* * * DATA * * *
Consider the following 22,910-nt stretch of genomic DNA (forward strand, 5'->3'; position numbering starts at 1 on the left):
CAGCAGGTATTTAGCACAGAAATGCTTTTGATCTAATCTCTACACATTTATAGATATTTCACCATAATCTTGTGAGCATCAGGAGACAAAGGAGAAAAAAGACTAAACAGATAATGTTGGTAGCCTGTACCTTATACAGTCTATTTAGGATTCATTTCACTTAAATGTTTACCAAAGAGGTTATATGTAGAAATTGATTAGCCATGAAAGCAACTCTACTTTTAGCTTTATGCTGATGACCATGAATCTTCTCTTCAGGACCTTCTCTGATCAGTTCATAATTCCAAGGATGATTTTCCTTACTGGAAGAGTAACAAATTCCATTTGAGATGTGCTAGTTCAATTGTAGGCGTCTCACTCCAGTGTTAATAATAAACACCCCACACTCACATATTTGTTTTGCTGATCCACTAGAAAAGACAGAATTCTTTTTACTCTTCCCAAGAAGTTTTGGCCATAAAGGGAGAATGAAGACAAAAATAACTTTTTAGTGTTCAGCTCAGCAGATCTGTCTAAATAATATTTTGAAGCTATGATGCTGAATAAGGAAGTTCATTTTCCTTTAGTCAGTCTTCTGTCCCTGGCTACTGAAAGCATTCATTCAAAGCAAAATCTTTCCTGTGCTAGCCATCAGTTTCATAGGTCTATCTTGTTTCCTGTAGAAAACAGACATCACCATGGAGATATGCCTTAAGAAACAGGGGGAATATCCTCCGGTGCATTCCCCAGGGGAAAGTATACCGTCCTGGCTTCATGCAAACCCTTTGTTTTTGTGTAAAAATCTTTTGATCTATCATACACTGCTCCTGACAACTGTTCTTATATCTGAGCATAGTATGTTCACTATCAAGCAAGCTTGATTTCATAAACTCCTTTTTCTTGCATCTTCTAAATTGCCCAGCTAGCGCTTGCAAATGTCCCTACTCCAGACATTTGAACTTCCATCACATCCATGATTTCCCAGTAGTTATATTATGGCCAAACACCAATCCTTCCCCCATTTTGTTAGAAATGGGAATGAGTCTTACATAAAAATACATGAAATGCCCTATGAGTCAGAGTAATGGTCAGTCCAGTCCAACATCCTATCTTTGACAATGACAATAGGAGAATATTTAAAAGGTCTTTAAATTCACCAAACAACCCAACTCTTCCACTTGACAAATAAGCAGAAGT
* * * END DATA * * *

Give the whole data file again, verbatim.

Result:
Consider the following 22,910-nt stretch of genomic DNA (forward strand, 5'->3'; position numbering starts at 1 on the left):
CAGCAGGTATTTAGCACAGAAATGCTTTTGATCTAATCTCTACACATTTATAGATATTTCACCATAATCTTGTGAGCATCAGGAGACAAAGGAGAAAAAAGACTAAACAGATAATGTTGGTAGCCTGTACCTTATACAGTCTATTTAGGATTCATTTCACTTAAATGTTTACCAAAGAGGTTATATGTAGAAATTGATTAGCCATGAAAGCAACTCTACTTTTAGCTTTATGCTGATGACCATGAATCTTCTCTTCAGGACCTTCTCTGATCAGTTCATAATTCCAAGGATGATTTTCCTTACTGGAAGAGTAACAAATTCCATTTGAGATGTGCTAGTTCAATTGTAGGCGTCTCACTCCAGTGTTAATAATAAACACCCCACACTCACATATTTGTTTTGCTGATCCACTAGAAAAGACAGAATTCTTTTTACTCTTCCCAAGAAGTTTTGGCCATAAAGGGAGAATGAAGACAAAAATAACTTTTTAGTGTTCAGCTCAGCAGATCTGTCTAAATAATATTTTGAAGCTATGATGCTGAATAAGGAAGTTCATTTTCCTTTAGTCAGTCTTCTGTCCCTGGCTACTGAAAGCATTCATTCAAAGCAAAATCTTTCCTGTGCTAGCCATCAGTTTCATAGGTCTATCTTGTTTCCTGTAGAAAACAGACATCACCATGGAGATATGCCTTAAGAAACAGGGGGAATATCCTCCGGTGCATTCCCCAGGGGAAAGTATACCGTCCTGGCTTCATGCAAACCCTTTGTTTTTGTGTAAAAATCTTTTGATCTATCATACACTGCTCCTGACAACTGTTCTTATATCTGAGCATAGTATGTTCACTATCAAGCAAGCTTGATTTCATAAACTCCTTTTTCTTGCATCTTCTAAATTGCCCAGCTAGCGCTTGCAAATGTCCCTACTCCAGACATTTGAACTTCCATCACATCCATGATTTCCCAGTAGTTATATTATGGCCAAACACCAATCCTTCCCCCATTTTGTTAGAAATGGGAATGAGTCTTACATAAAAATACATGAAATGCCCTATGAGTCAGAGTAATGGTCAGTCCAGTCCAACATCCTATCTTTGACAATGACAATAGGAGAATATTTAAAAGGTCTTTAAATTCACCAAACAACCCAACTCTTCCACTTGACAAATAAGCAGAAGT